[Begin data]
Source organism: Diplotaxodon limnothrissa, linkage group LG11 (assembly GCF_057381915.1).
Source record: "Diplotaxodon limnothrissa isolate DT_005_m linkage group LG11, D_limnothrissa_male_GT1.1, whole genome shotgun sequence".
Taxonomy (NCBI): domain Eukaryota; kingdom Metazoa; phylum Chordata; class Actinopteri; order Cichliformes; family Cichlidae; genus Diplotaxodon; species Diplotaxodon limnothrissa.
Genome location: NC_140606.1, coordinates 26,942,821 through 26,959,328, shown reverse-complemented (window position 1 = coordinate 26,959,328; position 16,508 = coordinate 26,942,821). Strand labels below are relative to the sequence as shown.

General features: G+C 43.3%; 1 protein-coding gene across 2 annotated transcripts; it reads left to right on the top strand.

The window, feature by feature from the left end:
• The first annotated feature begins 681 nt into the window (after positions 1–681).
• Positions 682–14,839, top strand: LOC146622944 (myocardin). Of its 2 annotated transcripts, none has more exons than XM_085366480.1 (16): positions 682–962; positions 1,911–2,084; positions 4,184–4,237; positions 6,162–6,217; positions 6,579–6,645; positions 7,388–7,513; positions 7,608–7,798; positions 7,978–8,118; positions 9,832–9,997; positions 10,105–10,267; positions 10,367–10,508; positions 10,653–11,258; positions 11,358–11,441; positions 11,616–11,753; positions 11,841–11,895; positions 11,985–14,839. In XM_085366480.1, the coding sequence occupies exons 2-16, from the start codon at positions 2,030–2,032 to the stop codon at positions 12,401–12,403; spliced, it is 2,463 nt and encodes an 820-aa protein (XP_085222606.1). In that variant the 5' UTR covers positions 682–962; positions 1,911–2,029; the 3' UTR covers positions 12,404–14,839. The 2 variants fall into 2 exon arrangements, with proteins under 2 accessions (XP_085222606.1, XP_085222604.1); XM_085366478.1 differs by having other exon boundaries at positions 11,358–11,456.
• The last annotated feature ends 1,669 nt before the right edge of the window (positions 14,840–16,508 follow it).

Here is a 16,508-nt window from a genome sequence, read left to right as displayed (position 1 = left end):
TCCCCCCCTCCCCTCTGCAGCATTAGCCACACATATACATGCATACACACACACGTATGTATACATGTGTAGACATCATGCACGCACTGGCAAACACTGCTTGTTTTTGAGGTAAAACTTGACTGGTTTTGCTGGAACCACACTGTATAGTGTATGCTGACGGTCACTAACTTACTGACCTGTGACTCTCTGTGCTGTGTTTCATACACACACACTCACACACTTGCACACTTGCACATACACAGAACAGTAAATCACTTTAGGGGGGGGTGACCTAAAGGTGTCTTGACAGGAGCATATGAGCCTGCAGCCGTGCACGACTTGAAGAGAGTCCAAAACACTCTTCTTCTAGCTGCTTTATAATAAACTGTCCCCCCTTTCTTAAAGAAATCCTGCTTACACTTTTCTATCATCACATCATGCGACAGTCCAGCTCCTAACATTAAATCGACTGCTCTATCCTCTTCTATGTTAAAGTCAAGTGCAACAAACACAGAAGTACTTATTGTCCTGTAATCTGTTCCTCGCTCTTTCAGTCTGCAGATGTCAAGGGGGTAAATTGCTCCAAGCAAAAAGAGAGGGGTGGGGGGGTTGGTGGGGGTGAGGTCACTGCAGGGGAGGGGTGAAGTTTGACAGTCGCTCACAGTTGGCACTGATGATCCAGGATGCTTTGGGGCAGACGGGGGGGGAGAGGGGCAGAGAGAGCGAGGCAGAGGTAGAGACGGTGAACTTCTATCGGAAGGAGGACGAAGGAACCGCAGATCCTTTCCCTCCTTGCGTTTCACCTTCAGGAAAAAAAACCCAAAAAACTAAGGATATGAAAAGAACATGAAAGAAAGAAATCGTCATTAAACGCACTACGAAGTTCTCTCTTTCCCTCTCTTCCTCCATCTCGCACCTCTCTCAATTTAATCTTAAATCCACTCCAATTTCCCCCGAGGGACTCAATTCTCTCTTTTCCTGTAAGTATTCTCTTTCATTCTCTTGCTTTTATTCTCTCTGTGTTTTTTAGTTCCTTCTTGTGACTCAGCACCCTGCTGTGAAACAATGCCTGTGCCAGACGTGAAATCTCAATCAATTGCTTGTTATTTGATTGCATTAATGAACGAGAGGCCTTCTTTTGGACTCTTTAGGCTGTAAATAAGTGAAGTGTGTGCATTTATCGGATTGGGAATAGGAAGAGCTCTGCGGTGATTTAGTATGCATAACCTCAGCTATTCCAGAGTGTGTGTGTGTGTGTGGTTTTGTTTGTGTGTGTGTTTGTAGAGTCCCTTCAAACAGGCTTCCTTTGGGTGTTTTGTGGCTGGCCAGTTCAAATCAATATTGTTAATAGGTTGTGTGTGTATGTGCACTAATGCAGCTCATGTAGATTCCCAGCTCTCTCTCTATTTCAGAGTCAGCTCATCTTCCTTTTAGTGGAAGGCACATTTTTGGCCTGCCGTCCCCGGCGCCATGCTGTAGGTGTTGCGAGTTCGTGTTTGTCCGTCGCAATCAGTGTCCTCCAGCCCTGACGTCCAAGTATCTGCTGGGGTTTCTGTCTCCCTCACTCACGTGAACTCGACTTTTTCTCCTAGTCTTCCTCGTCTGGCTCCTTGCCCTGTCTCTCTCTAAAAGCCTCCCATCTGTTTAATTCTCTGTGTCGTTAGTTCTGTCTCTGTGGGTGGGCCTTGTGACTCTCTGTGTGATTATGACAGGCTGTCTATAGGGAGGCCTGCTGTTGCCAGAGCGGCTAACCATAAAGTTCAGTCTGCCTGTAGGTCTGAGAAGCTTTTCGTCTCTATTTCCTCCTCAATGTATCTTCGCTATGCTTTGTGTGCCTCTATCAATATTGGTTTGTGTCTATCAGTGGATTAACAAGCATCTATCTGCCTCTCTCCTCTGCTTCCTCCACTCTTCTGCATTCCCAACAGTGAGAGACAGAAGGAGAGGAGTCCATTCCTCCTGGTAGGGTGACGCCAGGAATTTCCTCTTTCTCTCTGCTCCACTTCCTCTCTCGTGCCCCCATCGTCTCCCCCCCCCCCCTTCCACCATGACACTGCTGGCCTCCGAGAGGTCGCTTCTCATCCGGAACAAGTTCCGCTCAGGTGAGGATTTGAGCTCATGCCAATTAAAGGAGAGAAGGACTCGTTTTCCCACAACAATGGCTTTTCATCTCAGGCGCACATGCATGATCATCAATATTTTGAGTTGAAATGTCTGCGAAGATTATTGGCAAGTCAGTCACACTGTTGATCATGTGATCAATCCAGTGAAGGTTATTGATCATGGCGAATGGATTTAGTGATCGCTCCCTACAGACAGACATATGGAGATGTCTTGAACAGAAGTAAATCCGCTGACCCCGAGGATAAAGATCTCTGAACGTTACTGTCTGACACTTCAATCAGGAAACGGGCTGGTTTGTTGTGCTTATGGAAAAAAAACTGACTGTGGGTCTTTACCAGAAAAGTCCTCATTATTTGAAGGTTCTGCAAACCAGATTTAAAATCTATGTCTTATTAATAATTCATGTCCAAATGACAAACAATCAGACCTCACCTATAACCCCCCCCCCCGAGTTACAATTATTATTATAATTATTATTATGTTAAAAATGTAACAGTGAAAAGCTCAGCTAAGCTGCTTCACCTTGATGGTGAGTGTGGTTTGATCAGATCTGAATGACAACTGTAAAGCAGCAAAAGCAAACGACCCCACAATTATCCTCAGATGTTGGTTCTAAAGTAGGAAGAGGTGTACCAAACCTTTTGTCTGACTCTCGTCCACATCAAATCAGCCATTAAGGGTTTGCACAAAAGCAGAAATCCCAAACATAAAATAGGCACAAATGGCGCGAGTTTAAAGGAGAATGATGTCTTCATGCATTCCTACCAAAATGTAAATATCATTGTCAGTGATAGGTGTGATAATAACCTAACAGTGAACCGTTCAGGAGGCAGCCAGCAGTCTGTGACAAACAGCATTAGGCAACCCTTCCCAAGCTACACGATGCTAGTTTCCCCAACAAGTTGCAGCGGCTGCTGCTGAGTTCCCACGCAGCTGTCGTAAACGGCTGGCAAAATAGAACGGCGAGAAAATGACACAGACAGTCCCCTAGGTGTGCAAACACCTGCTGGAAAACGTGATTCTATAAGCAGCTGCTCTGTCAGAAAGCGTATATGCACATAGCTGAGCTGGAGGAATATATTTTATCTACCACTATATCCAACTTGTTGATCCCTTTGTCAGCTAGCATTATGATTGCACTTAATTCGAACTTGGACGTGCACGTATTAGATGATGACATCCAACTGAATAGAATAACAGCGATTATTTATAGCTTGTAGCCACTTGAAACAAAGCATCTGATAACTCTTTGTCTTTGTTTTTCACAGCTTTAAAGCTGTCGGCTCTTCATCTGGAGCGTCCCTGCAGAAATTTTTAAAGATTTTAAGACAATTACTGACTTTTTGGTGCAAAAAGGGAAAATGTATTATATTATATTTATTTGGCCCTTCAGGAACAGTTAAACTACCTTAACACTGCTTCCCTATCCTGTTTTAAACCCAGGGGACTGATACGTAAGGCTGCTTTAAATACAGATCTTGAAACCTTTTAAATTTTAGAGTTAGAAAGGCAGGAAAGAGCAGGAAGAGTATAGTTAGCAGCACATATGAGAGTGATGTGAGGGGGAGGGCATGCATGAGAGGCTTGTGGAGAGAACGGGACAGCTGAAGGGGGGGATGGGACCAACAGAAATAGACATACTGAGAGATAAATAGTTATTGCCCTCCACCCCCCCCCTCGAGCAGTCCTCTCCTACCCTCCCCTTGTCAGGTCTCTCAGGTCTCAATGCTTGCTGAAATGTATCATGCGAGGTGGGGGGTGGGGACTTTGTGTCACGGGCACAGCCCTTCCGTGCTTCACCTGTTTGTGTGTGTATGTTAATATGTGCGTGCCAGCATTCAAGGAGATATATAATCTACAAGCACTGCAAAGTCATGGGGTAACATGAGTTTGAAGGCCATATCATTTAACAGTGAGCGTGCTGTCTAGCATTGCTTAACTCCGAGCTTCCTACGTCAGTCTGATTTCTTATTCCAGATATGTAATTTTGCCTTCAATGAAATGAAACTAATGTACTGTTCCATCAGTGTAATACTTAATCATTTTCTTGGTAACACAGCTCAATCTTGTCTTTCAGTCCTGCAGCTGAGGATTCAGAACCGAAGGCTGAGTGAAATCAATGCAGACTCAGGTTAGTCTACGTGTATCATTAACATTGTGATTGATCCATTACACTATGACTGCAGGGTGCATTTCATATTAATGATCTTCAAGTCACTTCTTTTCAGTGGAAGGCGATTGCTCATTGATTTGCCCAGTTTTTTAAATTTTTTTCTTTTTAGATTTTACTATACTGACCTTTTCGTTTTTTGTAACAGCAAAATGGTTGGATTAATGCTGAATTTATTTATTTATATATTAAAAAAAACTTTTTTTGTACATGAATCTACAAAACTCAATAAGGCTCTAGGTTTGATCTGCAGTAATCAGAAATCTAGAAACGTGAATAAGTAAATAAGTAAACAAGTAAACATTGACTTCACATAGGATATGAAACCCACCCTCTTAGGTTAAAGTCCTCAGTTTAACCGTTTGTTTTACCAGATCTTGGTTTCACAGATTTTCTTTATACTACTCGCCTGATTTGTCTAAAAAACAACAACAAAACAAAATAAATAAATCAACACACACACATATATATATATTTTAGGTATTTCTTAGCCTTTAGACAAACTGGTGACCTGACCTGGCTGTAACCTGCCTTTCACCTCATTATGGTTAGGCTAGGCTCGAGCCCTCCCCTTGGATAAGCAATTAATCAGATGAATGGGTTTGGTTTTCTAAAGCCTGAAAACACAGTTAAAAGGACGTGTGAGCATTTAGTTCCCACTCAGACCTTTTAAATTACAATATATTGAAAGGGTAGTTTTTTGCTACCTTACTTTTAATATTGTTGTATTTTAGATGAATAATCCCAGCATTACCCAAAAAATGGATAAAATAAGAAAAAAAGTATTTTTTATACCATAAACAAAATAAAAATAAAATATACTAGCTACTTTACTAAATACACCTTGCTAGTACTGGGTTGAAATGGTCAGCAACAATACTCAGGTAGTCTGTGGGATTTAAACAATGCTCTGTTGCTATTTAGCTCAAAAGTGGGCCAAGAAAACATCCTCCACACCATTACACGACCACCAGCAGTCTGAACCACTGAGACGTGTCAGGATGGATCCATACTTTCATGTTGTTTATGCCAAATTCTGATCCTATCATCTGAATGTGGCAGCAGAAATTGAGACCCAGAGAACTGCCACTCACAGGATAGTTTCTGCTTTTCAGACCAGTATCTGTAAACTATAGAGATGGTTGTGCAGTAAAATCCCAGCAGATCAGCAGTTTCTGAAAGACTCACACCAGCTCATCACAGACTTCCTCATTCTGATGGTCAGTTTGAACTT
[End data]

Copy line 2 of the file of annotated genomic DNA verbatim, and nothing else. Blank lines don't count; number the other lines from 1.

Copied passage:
Source record: "Diplotaxodon limnothrissa isolate DT_005_m linkage group LG11, D_limnothrissa_male_GT1.1, whole genome shotgun sequence".